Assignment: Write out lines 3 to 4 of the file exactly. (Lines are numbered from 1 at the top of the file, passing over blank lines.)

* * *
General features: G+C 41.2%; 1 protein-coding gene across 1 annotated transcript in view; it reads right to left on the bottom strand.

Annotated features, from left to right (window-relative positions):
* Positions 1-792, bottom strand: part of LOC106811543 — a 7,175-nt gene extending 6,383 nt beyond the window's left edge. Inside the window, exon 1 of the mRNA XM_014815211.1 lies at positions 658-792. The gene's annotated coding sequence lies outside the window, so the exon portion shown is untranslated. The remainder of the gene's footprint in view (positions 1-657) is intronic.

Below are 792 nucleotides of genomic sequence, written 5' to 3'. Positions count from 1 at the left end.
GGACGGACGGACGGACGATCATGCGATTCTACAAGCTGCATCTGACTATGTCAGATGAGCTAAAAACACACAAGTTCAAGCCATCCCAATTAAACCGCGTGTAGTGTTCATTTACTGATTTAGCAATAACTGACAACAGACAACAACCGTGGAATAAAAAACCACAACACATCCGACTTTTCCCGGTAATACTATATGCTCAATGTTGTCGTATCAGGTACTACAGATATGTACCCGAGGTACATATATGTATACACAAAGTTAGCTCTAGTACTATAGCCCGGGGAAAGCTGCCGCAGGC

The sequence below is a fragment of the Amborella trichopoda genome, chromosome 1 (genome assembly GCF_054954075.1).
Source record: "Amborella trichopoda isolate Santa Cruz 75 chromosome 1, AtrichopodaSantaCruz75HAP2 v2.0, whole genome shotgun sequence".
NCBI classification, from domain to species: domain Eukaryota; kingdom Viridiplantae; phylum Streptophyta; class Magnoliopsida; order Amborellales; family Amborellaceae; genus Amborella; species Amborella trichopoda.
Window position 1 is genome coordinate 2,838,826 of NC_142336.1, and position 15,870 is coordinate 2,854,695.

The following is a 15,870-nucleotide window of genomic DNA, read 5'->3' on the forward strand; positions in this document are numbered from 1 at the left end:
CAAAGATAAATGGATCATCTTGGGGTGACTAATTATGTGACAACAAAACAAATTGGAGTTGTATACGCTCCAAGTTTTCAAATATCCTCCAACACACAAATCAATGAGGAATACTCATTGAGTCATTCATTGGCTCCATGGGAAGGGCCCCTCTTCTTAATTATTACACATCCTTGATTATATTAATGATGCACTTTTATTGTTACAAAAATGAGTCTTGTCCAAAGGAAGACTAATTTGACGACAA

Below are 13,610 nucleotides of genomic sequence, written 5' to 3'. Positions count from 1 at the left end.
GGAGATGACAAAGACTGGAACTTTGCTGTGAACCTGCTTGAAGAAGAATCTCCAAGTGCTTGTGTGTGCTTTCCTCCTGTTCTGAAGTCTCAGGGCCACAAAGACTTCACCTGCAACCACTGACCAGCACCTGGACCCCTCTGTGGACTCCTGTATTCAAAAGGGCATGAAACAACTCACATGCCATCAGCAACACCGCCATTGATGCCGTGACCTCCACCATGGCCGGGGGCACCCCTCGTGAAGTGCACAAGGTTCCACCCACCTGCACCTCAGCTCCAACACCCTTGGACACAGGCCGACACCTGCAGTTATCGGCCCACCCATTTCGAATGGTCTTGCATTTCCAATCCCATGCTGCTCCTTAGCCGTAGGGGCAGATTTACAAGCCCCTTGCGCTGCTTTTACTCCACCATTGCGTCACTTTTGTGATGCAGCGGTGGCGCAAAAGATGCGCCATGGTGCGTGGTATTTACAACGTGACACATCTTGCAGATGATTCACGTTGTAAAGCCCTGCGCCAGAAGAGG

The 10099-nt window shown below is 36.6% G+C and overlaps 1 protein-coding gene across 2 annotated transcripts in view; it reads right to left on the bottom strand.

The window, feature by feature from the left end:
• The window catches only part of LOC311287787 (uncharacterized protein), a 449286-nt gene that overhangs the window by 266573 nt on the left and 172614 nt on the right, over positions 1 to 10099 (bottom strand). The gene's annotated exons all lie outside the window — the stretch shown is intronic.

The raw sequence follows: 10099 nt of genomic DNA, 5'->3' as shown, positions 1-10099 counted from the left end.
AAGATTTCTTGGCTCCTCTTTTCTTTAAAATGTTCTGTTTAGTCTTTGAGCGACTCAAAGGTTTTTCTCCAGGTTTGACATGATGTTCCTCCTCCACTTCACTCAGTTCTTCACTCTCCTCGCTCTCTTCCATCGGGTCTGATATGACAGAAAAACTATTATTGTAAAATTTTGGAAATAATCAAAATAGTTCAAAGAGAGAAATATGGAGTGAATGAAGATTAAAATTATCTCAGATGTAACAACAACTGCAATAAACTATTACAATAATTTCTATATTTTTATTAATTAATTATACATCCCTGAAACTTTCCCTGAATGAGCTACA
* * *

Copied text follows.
* Positions 1-792, bottom strand: part of LOC106811543 — a 7,175-nt gene extending 6,383 nt beyond the window's left edge. Inside the window, exon 1 of the mRNA XM_014815211.1 lies at positions 658-792. The gene's annotated coding sequence lies outside the window, so the exon portion shown is untranslated. The remainder of the gene's footprint in view (positions 1-657) is intronic.

Below are 792 nucleotides of genomic sequence, written 5' to 3'. Positions count from 1 at the left end.